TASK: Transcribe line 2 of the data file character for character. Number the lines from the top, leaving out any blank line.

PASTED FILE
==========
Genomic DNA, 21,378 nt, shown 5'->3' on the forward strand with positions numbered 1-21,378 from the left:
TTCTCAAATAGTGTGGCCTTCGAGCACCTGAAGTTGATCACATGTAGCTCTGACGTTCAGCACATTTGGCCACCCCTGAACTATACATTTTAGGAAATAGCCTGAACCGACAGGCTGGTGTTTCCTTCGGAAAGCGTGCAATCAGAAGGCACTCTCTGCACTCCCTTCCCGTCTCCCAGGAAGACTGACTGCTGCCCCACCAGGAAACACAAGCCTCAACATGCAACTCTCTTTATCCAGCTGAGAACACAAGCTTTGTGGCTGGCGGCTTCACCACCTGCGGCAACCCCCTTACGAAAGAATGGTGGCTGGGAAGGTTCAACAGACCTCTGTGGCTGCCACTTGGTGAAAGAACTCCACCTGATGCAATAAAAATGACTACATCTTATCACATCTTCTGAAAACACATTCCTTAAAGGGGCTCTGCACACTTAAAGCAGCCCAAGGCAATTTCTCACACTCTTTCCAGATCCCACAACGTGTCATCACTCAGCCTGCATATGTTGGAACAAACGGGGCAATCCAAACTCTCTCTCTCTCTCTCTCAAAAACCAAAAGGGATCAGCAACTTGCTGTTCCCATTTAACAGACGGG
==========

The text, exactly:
TTCTCAAATAGTGTGGCCTTCGAGCACCTGAAGTTGATCACATGTAGCTCTGACGTTCAGCACATTTGGCCACCCCTGAACTATACATTTTAGGAAATAGCCTGAACCGACAGGCTGGTGTTTCCTTCGGAAAGCGTGCAATCAGAAGGCACTCTCTGCACTCCCTTCCCGTCTCCCAGGAAGACTGACTGCTGCCCCACCAGGAAACACAAGCCTCAACATGCAACTCTCTTTATCCAGCTGAGAACACAAGCTTTGTGGCTGGCGGCTTCACCACCTGCGGCAACCCCCTTACGAAAGAATGGTGGCTGGGAAGGTTCAACAGACCTCTGTGGCTGCCACTTGGTGAAAGAACTCCACCTGATGCAATAAAAATGACTACATCTTATCACATCTTCTGAAAACACATTCCTTAAAGGGGCTCTGCACACTTAAAGCAGCCCAAGGCAATTTCTCACACTCTTTCCAGATCCCACAACGTGTCATCACTCAGCCTGCATATGTTGGAACAAACGGGGCAATCCAAACTCTCTCTCTCTCTCTCTCAAAAACCAAAAGGGATCAGCAACTTGCTGTTCCCATTTAACAGACGGG